Gifts that bind

For the past year and a half I have had a somewhat nomadic life. The first 6 months were spent traveling the globe and then coming back to Australia I found myself home but still rootless as I didn’t have a job or a  house to call my own. This has been both a liberating and  challenging experience as I don’t deal well with uncertainty. What has humbled me and kept me going over many months of job hunting has been the amazing gifts I have received along the way. I have had homes opened to me in generous gifts of hospitality and others have supported me, encouraged me and believed in me when I was finding it hard to believe in myself. These gifts have shown me the security that comes from being apart of a community.

Community is a tricky notion, especially in our hyper-individualised society. So as much as I have appreciated all the help I have received, it has also been a difficult to be continually taking and feeling that I have nothing commensurate to offer in return. This sense of gratitude and obligation is rare in our society where we are used to paying for what we need. Money gives us the powerful but illusory feeling of being in control of our lives and independent of others. In this society to be in a state where you need to ask for and accept help is disempowering. To be at the receiving end of charity after all has the implication that you are incapable of taking care of yourself properly.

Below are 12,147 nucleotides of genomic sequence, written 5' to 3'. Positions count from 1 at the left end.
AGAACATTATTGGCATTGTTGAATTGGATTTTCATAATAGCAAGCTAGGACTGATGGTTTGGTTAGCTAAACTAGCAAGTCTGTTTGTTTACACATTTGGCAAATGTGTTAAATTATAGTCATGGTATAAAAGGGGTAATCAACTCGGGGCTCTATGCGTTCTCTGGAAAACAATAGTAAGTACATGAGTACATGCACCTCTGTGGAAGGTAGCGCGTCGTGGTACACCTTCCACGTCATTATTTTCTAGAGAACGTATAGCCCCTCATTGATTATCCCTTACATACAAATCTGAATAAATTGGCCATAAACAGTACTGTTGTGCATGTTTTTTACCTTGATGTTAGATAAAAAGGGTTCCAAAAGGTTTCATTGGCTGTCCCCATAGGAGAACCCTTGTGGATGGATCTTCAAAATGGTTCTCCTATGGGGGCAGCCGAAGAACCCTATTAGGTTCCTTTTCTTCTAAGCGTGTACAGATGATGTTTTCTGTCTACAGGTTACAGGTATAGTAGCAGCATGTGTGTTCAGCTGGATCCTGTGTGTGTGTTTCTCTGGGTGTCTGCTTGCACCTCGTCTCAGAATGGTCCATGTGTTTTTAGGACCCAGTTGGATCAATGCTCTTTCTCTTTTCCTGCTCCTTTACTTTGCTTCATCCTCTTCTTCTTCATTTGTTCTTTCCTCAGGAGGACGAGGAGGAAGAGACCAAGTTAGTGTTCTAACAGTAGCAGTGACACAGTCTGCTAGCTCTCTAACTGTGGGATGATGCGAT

In many other societies, especially those without a institutionalised monetary system (rare today but no so much in pre-colonial times) sharing and gifting was the normal way of exchanging goods and services. Communities would share the child minding or come together to help build a house or to grow food. These days we pay people to do these things for us. When we commodify every aspect of our life it is harder to form the deeper relationships that are born of depending on and trusting another person. As a result true community is lost.

If we want to genuinely rebuild communities then we need to widen the networks of sharing and gifting. It is a way to regain the security that comes from knowing you are not in this alone. Its not an easy thing to do and there will be those that abuse the trust but approached in the right spirit the benefits far outweigh the costs. That is at least what I have found.

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